Pink Jasmine

by Amy Pence

Indelicate:                                hanged, then sometimes burned
its scent that breeds                 children, afterwards
like flesh, climbs and roots                            at the far regions
cloying even                                        in photographs, smiling
pinked tuberous                      one smudged boy in cap
infiltrating—                           it was a spectacle
historical, southern                  this fear that had its glee
even                                        in the hangings, mutilations  

unclassed vatic                                    sexual: one per week, more   
covering the share-cropper’s                                for a century
shack: dense scroll                                       turned in on itself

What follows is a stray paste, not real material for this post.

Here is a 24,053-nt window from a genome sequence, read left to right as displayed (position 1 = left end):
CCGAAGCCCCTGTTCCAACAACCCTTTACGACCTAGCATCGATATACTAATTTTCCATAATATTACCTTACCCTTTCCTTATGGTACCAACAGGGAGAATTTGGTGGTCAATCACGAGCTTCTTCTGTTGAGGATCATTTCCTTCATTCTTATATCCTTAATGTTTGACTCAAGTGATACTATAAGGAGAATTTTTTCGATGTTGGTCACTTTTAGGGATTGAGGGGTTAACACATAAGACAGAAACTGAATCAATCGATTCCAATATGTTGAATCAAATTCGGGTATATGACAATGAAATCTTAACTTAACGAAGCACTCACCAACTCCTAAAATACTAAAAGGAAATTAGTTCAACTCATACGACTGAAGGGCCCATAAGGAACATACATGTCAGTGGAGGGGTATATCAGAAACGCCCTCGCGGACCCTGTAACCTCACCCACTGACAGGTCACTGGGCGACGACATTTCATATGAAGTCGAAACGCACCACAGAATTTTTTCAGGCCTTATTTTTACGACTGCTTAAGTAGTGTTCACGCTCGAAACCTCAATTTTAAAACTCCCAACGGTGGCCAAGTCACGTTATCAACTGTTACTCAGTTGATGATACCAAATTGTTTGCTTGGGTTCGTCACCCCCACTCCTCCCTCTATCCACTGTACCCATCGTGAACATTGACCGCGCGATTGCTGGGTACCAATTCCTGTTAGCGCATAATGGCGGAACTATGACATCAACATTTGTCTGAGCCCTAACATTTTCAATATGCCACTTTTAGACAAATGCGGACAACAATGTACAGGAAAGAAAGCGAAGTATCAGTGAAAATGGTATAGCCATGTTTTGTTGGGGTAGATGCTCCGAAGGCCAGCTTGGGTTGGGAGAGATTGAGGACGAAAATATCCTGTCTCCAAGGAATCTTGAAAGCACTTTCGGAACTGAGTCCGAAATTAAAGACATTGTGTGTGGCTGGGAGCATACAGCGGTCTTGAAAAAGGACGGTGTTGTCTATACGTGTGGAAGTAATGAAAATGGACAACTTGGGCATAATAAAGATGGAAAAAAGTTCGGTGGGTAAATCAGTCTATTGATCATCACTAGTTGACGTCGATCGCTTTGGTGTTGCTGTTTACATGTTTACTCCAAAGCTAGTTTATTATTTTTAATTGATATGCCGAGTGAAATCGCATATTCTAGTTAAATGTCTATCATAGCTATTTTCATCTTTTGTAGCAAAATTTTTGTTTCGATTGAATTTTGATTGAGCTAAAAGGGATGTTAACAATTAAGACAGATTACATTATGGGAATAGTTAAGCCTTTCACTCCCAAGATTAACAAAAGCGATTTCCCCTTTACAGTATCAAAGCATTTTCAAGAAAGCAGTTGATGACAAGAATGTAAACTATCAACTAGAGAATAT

upon which God leaves                              shame: twisting among
evidence of  aching                          the leaves
Do you see the wings dissolve                                   that scent
                                                                        among us                               

AMY PENCE authored the poetry collections Armor, Amour (Ninebark Press, 2012) and The Decadent Lovely (Main Street Rag, 2010). Her hybrid work on Emily Dickinson [It] Incandescent was a finalist for Tupelo Press’s Snowbound Chapbook Award and the Colorado Prize for Poetry, and her essay on Dickinson and her biographers appeared in The Writer’s Chronicle. She lives with her husband and her daughter in Carrollton, Georgia.